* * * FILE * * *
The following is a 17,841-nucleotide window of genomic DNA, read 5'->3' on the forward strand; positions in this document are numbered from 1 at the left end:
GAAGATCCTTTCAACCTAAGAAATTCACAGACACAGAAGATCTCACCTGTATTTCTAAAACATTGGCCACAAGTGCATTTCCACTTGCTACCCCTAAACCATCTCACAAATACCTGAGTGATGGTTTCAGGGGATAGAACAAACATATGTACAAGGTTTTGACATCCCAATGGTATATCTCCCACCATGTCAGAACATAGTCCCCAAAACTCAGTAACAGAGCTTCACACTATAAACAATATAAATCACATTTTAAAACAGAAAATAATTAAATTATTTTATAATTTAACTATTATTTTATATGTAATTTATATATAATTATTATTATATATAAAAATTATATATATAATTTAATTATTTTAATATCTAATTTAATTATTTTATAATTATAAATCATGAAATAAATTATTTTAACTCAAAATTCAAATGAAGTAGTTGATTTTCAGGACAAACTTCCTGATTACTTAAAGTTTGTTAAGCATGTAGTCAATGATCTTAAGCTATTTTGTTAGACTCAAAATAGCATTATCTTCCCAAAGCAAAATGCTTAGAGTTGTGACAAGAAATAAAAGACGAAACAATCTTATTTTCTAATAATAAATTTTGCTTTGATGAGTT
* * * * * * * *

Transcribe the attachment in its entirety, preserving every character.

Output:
The following is a 17,841-nucleotide window of genomic DNA, read 5'->3' on the forward strand; positions in this document are numbered from 1 at the left end:
GAAGATCCTTTCAACCTAAGAAATTCACAGACACAGAAGATCTCACCTGTATTTCTAAAACATTGGCCACAAGTGCATTTCCACTTGCTACCCCTAAACCATCTCACAAATACCTGAGTGATGGTTTCAGGGGATAGAACAAACATATGTACAAGGTTTTGACATCCCAATGGTATATCTCCCACCATGTCAGAACATAGTCCCCAAAACTCAGTAACAGAGCTTCACACTATAAACAATATAAATCACATTTTAAAACAGAAAATAATTAAATTATTTTATAATTTAACTATTATTTTATATGTAATTTATATATAATTATTATTATATATAAAAATTATATATATAATTTAATTATTTTAATATCTAATTTAATTATTTTATAATTATAAATCATGAAATAAATTATTTTAACTCAAAATTCAAATGAAGTAGTTGATTTTCAGGACAAACTTCCTGATTACTTAAAGTTTGTTAAGCATGTAGTCAATGATCTTAAGCTATTTTGTTAGACTCAAAATAGCATTATCTTCCCAAAGCAAAATGCTTAGAGTTGTGACAAGAAATAAAAGACGAAACAATCTTATTTTCTAATAATAAATTTTGCTTTGATGAGTT